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You ask how many, but there hasn't been an answer yet because no one can actually answer that question.

Metabolic rate, individual genetics, cholesterol-absorption controversies, nutrients of the egg, size of the egg, and definition of "maximum" all contribute to ambiguity. In desperation, a person might throw thisThis list of egg sizes and corresponding nutrition panels with daily recommended values is a good starting place, but I will also address this in a general context of what experts recommend and nutrient content.

Each egg yolk contains 6 g of fat and 54 kcal. Even though they're full of nutrients, they still do contain calories, so factor that into your daily intake. Someone who does an average amount of physical activity would probably require an average amount of eggs. Definitely not something on the level of dozens, but even so, giving any numbers would be hard since there are so many factors in play.

You ask how many, but there hasn't been an answer yet because no one can actually answer that question.

Metabolic rate, individual genetics, cholesterol-absorption controversies, nutrients of the egg, size of the egg, and definition of "maximum" all contribute to ambiguity. In desperation, a person might throw this list of egg sizes and corresponding nutrition panels with daily recommended values, but I will also address this in a general context of what experts recommend and nutrient content.

Each egg yolk contains 6 g of fat and 54 kcal. Even though they're full of nutrients, they still do contain calories, so factor that into your daily intake.

Metabolic rate, individual genetics, cholesterol-absorption controversies, nutrients of the egg, size of the egg, and definition of "maximum" all contribute to ambiguity. This list of egg sizes and corresponding nutrition panels with daily recommended values is a good starting place, but I will also address this in a general context of what experts recommend and nutrient content.

Each egg yolk contains 6 g of fat and 54 kcal. Even though they're full of nutrients, they still do contain calories, so factor that into your daily intake. Someone who does an average amount of physical activity would probably require an average amount of eggs. Definitely not something on the level of dozens, but even so, giving any numbers would be hard since there are so many factors in play.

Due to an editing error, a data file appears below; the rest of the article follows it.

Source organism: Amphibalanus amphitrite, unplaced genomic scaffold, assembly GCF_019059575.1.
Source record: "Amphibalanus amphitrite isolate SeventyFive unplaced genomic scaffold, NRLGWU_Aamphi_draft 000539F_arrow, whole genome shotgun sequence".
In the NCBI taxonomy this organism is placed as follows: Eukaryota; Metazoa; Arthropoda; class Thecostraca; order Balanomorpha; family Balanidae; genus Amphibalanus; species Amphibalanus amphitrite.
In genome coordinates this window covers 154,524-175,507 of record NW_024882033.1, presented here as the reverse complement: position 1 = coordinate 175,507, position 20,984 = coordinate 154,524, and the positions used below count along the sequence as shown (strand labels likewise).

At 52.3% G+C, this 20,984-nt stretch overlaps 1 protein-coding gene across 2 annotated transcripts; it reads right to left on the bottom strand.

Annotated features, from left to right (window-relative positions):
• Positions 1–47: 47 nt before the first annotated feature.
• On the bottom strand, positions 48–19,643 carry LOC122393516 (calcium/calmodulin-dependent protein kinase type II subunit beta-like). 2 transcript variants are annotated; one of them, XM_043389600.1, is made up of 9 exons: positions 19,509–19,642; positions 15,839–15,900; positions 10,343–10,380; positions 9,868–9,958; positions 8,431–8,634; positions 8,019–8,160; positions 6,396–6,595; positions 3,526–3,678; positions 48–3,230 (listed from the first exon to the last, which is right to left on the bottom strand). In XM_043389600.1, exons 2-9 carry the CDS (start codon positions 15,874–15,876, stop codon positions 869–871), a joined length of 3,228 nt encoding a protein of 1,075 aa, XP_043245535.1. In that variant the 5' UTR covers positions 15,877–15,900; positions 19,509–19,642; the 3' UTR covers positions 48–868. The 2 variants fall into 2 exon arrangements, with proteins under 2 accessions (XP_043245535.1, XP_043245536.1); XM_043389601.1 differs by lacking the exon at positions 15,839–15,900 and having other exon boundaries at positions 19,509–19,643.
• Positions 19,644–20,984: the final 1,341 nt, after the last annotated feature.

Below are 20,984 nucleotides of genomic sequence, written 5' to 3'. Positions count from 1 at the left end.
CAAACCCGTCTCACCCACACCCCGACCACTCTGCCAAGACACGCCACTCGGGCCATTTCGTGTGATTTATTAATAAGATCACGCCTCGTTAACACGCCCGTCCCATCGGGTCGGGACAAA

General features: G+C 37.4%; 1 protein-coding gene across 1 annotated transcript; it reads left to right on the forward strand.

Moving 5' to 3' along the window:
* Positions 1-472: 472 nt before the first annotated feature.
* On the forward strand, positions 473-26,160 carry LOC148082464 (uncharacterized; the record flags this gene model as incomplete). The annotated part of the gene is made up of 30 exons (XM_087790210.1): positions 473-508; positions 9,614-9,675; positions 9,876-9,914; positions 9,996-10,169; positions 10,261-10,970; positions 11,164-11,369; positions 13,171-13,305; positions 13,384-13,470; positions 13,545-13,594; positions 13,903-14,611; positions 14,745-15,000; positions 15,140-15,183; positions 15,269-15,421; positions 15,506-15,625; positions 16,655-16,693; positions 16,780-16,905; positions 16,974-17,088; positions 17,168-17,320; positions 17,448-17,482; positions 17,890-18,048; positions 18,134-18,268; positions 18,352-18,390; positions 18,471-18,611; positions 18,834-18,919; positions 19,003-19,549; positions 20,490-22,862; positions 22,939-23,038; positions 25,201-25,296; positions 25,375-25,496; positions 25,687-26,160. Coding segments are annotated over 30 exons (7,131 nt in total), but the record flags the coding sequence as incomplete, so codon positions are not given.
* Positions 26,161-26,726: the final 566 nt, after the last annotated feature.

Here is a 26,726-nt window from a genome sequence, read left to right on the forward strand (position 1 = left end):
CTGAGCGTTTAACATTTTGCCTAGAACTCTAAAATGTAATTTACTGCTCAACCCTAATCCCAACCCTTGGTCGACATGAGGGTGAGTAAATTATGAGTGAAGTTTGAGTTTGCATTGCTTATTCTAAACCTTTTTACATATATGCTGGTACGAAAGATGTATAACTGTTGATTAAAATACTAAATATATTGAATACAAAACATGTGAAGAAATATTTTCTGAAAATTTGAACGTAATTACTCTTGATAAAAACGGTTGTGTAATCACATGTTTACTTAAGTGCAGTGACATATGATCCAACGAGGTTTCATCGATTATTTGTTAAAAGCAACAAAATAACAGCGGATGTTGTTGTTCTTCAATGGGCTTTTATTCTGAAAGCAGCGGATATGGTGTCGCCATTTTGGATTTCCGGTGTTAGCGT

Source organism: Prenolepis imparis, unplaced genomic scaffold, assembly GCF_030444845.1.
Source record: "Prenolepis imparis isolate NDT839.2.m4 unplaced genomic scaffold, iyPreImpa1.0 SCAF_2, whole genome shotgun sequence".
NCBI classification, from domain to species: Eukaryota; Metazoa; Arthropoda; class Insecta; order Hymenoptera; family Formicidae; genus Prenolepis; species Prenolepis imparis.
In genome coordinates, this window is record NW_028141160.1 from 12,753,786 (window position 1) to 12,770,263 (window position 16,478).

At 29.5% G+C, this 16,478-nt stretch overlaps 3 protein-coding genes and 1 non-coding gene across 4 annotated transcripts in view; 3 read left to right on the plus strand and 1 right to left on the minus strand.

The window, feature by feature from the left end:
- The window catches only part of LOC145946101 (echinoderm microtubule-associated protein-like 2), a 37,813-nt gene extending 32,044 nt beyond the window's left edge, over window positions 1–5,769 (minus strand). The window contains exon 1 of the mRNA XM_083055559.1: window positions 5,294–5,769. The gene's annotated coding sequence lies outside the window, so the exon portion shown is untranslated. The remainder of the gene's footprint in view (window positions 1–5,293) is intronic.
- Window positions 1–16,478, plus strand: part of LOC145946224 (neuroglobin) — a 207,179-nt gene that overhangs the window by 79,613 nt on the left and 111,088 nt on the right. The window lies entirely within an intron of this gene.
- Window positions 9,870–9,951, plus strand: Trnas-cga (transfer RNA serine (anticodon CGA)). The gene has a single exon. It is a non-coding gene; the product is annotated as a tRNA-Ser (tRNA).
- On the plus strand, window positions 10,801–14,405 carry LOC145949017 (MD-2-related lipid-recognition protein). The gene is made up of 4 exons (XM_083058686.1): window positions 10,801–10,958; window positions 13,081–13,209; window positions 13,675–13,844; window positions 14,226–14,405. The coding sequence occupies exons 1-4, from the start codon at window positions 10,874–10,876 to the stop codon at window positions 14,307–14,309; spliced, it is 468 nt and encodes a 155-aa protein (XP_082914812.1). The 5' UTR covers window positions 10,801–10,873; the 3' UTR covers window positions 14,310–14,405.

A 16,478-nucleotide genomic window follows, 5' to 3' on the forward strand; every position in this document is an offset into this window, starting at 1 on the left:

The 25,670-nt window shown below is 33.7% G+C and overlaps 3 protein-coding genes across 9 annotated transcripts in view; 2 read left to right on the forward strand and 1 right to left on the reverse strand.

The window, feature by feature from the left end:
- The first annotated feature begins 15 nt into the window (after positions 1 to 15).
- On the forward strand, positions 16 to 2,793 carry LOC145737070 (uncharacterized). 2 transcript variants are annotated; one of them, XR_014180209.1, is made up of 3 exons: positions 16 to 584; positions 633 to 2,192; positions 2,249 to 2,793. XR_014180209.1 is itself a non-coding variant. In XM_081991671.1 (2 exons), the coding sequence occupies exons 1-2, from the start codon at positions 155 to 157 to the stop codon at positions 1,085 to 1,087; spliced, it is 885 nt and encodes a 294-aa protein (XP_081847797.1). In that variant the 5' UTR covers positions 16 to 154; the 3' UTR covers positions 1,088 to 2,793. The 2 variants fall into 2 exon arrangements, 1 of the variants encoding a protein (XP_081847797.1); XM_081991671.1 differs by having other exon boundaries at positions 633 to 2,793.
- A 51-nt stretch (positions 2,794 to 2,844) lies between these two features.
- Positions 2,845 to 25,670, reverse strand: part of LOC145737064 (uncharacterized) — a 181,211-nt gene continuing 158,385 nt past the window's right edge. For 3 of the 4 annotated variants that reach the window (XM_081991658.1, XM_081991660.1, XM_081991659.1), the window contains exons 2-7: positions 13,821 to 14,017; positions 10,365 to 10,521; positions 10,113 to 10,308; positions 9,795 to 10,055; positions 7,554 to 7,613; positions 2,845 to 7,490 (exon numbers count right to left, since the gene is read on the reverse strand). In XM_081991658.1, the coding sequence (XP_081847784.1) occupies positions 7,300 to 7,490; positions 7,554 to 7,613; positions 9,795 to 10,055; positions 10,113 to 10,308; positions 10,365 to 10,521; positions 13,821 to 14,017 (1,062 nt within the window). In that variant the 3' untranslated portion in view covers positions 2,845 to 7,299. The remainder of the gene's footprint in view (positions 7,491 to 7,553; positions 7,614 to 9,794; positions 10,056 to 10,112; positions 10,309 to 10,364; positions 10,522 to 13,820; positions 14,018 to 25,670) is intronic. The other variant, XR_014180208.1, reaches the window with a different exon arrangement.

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You ask how many, but there hasn't been an answer yet because no one can actually answer that question.

Metabolic rate, individual genetics, cholesterol-absorption controversies, nutrients of the egg, size of the egg, and definition of "maximum" all contribute to ambiguity. In desperation, a person might throw this list of egg sizes and corresponding nutrition panels with daily recommended values, but I will also address this in a general context of what experts recommend and nutrient content.

Cholesterol

When people talk about eggs, they usually want to talk about cholesterol.

The problem is that the body doesn't fully absorb all of the cholesterol, so there's no hard rule. What we do know is:

  • A large egg contains about 185 mg of cholesterol. {2}
  • Although there is no precise basis for selecting a target level for
    dietary cholesterol intake for all individuals, the AHA recommends
    <300 mg/d on average. {3}
  • Your body doesn't absorb everything you eat. (That's part of why we go to the bathroom.)

Registered dietitian Leslie Beck recommends:

People at high risk for cardiovascular disease – e.g. people with diabetes, high cholesterol, and/or hypertension and smokers – should definitely limit their intake of egg yolks... some experts advise avoidance.

However, for healthy people with no medical condition, regular exercise and maintaining a healthy weight are better strategies to guard against heart disease and stroke, not cutting down on eggs (for 70 - 75% of the population). The two studies cited indicate that consumption of eggs does not raise cholesterol levels significantly for about 3/4ths of the population.

Fat and Calories

Each egg yolk contains 6 g of fat and 54 kcal. Even though they're full of nutrients, they still do contain calories, so factor that into your daily intake.

Vitamins and Minerals

Eggs are naturally rich in vitamin B2 (riboflavin), vitamin B12, vitamin D, selenium and iodine. They also contain vitamin A and a number of other B vitamins including folate, biotin, pantothenic acid and choline, and essential minerals and trace elements, including phosphorus. {6}

Before reaching a daily recommended value of any of these nutrients though, you would probably far exceed the daily recommended values for fat and calories first, but it's possible to overdose on anything, so be sure to keep track of how much of these nutrients are in each egg that you consume in the event that you're burning off all the fat and calories.

Summary

To know your "maximum" number of eggs, you should probably talk to a dietitian.

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